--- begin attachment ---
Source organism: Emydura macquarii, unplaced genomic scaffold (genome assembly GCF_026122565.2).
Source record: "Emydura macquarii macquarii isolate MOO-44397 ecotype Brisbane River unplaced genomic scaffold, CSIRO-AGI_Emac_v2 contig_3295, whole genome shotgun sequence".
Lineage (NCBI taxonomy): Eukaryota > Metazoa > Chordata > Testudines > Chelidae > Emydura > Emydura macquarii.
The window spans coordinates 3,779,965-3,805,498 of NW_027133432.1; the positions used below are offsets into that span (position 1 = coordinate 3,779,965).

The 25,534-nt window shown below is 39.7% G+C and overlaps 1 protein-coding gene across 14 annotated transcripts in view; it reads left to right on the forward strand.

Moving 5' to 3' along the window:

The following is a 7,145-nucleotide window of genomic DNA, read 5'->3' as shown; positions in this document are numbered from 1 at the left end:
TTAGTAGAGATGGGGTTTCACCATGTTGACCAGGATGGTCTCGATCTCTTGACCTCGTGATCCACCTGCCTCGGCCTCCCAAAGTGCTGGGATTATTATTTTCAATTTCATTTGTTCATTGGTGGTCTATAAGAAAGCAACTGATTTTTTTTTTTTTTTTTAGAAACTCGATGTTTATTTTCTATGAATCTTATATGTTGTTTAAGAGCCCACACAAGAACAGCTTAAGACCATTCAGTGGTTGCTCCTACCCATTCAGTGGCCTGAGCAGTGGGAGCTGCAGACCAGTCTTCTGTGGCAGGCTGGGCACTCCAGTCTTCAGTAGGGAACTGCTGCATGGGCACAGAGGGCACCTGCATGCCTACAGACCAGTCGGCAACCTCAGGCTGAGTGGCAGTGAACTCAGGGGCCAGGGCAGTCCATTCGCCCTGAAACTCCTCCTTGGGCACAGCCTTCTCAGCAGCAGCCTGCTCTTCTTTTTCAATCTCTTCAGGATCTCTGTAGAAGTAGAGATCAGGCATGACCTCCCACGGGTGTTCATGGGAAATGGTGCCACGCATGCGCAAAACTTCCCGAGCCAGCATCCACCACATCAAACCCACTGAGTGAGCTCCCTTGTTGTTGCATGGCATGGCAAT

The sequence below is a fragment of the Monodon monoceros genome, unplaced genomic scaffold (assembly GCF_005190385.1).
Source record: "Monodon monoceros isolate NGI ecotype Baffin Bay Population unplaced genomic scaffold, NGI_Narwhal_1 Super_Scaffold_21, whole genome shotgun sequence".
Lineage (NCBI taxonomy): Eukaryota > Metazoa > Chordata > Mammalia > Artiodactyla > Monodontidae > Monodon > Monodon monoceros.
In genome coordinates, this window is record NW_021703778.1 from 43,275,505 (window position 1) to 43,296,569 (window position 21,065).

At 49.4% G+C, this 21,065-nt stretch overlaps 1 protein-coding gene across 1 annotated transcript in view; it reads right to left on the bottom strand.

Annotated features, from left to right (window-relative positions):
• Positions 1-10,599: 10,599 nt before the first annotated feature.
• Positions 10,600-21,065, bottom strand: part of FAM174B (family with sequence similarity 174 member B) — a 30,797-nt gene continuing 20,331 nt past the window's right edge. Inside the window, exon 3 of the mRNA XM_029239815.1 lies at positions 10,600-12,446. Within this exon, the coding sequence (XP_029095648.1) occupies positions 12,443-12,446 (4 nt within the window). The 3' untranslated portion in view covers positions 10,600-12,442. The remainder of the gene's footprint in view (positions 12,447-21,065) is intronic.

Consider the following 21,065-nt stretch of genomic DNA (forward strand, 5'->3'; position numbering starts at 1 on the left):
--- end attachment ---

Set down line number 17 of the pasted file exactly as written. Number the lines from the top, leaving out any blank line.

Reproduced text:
Consider the following 21,065-nt stretch of genomic DNA (forward strand, 5'->3'; position numbering starts at 1 on the left):